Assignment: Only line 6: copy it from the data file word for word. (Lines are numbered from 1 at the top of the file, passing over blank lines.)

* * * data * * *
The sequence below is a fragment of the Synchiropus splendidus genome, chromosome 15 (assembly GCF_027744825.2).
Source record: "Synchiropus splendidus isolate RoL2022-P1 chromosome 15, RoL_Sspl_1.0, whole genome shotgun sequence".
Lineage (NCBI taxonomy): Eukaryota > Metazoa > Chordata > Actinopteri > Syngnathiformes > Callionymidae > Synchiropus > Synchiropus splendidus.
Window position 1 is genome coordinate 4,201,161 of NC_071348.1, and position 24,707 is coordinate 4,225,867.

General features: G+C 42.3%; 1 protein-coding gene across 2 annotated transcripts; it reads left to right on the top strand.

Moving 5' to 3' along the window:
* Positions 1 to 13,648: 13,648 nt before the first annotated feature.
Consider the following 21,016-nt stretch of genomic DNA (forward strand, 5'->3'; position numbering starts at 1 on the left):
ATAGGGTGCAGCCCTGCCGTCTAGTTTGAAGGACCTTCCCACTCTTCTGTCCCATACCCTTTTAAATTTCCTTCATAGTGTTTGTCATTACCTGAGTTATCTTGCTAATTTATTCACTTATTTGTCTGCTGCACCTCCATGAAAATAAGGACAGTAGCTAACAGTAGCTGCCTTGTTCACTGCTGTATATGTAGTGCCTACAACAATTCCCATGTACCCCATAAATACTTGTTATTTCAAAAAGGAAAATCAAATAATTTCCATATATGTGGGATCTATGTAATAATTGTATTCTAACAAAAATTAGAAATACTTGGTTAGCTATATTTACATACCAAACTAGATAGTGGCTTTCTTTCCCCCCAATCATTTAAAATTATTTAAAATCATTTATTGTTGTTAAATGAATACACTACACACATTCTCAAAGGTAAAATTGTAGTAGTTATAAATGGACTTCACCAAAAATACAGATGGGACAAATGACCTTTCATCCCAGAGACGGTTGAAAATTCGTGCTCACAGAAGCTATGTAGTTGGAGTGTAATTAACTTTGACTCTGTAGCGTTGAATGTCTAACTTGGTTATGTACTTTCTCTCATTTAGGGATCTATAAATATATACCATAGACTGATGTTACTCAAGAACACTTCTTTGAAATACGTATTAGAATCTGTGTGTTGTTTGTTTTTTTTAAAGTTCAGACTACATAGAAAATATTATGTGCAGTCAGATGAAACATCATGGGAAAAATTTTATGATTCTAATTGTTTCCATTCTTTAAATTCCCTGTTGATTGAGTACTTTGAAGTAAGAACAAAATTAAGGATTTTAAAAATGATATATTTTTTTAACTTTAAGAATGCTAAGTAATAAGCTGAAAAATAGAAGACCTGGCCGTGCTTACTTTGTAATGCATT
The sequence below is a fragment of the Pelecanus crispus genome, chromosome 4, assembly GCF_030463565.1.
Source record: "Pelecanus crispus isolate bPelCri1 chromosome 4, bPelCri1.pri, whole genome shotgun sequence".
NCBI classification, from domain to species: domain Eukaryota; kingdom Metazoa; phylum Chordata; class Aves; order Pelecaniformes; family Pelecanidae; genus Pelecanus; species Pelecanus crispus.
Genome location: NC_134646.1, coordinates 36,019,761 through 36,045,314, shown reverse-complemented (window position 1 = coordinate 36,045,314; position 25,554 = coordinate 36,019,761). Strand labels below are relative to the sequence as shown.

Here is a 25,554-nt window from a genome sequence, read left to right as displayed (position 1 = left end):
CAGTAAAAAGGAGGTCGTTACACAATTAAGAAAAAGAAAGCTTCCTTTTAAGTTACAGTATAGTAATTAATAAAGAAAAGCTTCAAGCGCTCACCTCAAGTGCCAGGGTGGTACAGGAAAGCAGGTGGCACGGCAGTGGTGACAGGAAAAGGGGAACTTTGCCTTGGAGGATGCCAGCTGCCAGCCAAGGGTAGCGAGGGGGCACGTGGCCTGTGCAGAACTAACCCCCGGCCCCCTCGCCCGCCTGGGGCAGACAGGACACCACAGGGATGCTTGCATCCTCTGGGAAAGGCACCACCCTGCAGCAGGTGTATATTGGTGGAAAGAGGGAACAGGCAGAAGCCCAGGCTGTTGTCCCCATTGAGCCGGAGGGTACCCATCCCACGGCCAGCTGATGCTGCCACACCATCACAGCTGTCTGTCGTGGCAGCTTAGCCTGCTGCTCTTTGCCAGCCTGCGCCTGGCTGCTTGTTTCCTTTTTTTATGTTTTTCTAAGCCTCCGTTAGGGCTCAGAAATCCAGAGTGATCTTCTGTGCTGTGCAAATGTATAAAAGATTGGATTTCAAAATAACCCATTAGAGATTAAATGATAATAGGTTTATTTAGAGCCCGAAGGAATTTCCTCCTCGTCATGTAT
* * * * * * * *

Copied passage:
Moving 5' to 3' along the window: